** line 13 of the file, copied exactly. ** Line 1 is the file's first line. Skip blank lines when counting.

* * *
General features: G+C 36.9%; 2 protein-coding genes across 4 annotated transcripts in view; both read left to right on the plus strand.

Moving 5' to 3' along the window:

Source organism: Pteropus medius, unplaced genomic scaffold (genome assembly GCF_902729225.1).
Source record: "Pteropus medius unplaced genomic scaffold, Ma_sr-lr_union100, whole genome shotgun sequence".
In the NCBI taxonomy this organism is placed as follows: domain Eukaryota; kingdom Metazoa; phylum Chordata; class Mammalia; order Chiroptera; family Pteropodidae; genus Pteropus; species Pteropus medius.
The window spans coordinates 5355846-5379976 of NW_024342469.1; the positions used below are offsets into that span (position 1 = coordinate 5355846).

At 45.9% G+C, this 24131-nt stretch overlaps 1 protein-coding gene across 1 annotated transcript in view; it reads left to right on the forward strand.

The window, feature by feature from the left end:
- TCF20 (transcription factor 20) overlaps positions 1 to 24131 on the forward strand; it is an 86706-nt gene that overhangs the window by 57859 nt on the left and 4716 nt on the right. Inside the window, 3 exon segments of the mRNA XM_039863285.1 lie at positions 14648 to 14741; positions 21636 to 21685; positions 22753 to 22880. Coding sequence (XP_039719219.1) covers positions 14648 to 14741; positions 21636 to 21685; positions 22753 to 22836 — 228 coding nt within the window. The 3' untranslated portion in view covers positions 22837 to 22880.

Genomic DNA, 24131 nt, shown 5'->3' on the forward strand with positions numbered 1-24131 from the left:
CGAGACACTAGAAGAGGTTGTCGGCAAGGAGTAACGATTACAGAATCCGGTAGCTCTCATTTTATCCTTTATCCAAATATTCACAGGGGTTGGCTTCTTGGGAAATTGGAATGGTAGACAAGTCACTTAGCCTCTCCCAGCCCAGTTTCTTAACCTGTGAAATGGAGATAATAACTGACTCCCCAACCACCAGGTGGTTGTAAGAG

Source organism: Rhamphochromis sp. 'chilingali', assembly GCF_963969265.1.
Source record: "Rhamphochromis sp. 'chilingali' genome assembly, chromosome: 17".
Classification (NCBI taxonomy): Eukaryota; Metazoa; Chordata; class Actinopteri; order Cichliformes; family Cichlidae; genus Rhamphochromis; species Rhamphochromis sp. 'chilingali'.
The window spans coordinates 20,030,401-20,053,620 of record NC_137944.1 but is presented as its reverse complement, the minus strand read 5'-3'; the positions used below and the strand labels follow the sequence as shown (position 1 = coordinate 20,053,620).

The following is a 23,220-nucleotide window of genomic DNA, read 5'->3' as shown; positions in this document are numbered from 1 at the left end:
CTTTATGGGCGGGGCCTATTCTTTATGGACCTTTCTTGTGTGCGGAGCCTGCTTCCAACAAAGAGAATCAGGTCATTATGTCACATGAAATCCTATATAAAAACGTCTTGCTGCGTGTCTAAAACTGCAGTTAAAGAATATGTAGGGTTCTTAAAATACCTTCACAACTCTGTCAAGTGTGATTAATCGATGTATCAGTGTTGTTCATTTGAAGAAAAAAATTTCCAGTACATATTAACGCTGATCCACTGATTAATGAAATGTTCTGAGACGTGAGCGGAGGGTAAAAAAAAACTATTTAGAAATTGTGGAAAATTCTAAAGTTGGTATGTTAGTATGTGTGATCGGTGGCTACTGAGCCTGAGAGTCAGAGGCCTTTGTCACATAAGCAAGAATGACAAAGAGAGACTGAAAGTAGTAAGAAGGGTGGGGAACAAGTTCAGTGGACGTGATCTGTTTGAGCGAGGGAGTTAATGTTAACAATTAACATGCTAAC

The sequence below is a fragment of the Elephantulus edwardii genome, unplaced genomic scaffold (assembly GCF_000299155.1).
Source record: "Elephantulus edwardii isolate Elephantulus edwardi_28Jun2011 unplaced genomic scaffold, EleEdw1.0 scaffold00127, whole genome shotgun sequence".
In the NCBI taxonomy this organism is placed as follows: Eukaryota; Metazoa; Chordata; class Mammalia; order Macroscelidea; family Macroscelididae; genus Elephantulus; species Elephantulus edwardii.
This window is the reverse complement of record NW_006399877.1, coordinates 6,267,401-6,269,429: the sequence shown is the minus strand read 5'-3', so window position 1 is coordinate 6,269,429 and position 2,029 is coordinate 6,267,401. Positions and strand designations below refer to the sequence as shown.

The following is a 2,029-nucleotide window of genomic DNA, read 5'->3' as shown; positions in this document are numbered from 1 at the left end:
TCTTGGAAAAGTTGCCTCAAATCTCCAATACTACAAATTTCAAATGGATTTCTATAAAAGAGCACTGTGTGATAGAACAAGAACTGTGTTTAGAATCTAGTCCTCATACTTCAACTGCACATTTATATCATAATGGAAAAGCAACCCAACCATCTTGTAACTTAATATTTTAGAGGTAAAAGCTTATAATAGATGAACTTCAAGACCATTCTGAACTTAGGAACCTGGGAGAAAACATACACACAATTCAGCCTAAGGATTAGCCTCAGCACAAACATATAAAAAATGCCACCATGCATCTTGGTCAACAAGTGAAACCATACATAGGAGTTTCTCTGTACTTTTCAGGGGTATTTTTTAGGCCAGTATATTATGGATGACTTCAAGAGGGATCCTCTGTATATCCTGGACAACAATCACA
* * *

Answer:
Source record: "Rhamphochromis sp. 'chilingali' genome assembly, chromosome: 17".